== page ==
This. Absolutely. If you talk about a method or practice that goes counter to another person's, then they take it as 'my way good, your way bad.' As if by doing something different from them, you cast judgment on their methods.

6
Medium avatar

on December 13, 2011
at 09:22 PM

"Post hoc ergo propter hoc."

Latin for "after this, therefore because of this." This familiar logical fallacy states, "Event XYZ followed event ABC, therefore, event ABC caused event XYZ."

Similar to the fallacy of association or correlation. The mere association of two events (key word "mere") reveals no causal relationship. Though a causal relationship may in fact exist in the association/correlation. Or in the first example, the preceding event may actually be the cause of the succeeding event.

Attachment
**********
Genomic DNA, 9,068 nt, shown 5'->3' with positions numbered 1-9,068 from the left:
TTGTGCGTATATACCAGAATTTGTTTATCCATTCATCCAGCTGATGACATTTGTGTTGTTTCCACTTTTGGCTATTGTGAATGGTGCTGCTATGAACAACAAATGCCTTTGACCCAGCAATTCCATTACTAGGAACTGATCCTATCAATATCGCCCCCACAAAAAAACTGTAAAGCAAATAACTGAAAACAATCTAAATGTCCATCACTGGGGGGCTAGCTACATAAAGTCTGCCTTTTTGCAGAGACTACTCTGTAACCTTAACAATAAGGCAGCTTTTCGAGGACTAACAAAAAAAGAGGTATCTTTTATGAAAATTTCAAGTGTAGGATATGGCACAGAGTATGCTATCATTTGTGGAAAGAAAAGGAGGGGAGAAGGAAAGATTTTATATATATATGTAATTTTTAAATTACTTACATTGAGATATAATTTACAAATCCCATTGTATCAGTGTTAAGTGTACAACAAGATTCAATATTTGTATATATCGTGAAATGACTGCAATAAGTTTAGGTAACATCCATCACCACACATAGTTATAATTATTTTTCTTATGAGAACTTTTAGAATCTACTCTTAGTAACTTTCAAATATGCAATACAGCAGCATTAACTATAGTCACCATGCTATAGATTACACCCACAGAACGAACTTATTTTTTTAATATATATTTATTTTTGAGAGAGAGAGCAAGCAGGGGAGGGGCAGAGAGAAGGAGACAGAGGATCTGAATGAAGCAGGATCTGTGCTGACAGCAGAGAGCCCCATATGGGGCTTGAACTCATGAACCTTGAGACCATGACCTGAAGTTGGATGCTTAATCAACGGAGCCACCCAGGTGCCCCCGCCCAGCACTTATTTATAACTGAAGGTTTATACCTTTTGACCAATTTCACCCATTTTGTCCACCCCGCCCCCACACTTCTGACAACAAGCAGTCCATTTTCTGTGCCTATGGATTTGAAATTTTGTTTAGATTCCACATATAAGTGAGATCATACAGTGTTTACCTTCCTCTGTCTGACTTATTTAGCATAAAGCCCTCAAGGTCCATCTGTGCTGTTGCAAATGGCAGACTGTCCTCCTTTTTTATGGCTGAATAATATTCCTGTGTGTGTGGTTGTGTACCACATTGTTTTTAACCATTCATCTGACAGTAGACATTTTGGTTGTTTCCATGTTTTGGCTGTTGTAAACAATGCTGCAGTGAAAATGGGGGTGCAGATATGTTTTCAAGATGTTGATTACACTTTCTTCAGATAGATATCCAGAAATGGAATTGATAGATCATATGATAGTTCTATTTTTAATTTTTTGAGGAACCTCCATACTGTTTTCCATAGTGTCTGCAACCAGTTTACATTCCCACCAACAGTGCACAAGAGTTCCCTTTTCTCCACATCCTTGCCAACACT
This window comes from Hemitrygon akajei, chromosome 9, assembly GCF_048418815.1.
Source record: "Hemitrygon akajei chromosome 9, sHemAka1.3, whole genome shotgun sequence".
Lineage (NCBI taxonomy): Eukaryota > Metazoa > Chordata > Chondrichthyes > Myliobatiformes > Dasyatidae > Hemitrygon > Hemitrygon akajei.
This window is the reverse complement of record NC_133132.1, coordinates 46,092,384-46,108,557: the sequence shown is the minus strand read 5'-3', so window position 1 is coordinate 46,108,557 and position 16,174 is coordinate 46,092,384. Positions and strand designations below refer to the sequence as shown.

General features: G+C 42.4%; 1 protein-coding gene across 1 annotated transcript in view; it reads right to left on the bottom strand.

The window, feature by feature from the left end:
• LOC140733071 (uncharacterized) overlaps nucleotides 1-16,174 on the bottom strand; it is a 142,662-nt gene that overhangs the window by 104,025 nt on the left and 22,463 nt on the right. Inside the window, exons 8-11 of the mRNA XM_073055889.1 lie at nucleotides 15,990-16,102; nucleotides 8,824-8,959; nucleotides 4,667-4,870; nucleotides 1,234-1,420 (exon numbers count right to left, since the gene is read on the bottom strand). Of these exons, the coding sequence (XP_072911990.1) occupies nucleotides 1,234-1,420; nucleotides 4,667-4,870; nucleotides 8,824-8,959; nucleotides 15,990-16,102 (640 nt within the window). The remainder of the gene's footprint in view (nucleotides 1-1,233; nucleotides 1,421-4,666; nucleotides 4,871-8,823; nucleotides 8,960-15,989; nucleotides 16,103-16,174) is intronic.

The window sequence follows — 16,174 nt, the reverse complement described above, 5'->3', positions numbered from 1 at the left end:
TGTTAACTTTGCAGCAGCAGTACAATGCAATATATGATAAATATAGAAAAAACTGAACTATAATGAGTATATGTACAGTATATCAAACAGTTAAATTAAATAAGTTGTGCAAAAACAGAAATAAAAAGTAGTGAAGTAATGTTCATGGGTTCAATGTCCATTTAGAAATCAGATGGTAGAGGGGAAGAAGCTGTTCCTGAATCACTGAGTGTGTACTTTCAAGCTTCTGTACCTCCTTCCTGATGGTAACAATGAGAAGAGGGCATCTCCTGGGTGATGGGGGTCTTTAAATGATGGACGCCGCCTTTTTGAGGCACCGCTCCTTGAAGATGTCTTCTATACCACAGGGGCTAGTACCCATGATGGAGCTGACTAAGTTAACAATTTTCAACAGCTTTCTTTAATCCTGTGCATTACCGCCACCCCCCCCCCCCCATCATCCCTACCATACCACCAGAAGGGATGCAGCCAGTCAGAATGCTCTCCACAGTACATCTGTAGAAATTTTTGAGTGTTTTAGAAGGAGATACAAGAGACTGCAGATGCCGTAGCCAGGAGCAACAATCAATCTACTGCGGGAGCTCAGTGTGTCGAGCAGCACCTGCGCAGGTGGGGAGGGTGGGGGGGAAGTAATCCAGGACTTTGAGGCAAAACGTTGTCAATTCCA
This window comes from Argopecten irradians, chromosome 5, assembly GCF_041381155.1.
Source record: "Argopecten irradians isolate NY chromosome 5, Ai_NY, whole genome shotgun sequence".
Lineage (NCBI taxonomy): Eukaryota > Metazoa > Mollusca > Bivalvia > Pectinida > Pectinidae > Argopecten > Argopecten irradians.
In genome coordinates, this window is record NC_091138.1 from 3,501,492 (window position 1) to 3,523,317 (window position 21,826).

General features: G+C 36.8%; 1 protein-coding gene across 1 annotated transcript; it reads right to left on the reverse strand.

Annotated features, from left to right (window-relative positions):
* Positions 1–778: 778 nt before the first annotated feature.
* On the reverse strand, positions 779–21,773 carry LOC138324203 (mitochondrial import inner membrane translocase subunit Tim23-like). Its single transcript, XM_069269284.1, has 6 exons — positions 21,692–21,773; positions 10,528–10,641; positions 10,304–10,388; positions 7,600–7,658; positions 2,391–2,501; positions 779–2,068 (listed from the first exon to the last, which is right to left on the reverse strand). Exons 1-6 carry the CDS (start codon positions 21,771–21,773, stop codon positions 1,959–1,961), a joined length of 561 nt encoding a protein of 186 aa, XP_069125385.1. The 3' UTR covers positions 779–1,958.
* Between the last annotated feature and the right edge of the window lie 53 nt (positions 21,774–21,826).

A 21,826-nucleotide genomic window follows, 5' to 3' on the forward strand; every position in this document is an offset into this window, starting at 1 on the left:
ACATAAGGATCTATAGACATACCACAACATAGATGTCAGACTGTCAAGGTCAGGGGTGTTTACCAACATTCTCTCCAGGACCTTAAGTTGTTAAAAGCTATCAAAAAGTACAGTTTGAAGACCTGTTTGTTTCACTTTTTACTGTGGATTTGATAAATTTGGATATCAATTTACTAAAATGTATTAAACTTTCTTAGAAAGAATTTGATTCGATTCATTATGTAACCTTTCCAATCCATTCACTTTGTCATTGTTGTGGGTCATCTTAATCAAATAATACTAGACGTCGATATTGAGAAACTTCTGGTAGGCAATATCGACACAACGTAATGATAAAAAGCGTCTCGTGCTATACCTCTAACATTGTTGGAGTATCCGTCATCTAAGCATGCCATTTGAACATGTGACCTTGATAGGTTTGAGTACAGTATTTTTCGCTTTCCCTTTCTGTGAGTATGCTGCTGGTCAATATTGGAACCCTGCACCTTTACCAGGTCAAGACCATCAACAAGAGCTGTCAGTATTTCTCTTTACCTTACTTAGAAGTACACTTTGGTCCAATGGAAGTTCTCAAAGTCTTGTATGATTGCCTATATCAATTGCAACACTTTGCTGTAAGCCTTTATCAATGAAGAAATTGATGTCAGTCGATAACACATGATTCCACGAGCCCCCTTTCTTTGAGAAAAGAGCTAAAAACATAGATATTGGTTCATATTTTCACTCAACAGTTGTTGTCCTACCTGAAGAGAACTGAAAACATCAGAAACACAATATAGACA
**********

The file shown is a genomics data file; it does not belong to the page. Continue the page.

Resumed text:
In the two cases, eating egg yolks and eating rice cereal simply preceded "turns out fine."

I had salmon for lunch yesterday. Things turned out OK today.

Phew. Close call. I think I'll live dangerously. Tomorrow, tuna.

6
306aa57660d911781231f8090c2a5619

(3808)

on December 13, 2011
at 08:54 PM

Anecdotal evidence.

Also, sometimes people will say "I did X and it worked just fine for me" when really it didn't - the person in question is actually 100lbs overweight, and suffering from multiple dietary-related health problems. But they aren't dead yet, so obviously it "worked just fine".

6
7841848bd0c27c64353c583fb7971242

(7275)

on December 13, 2011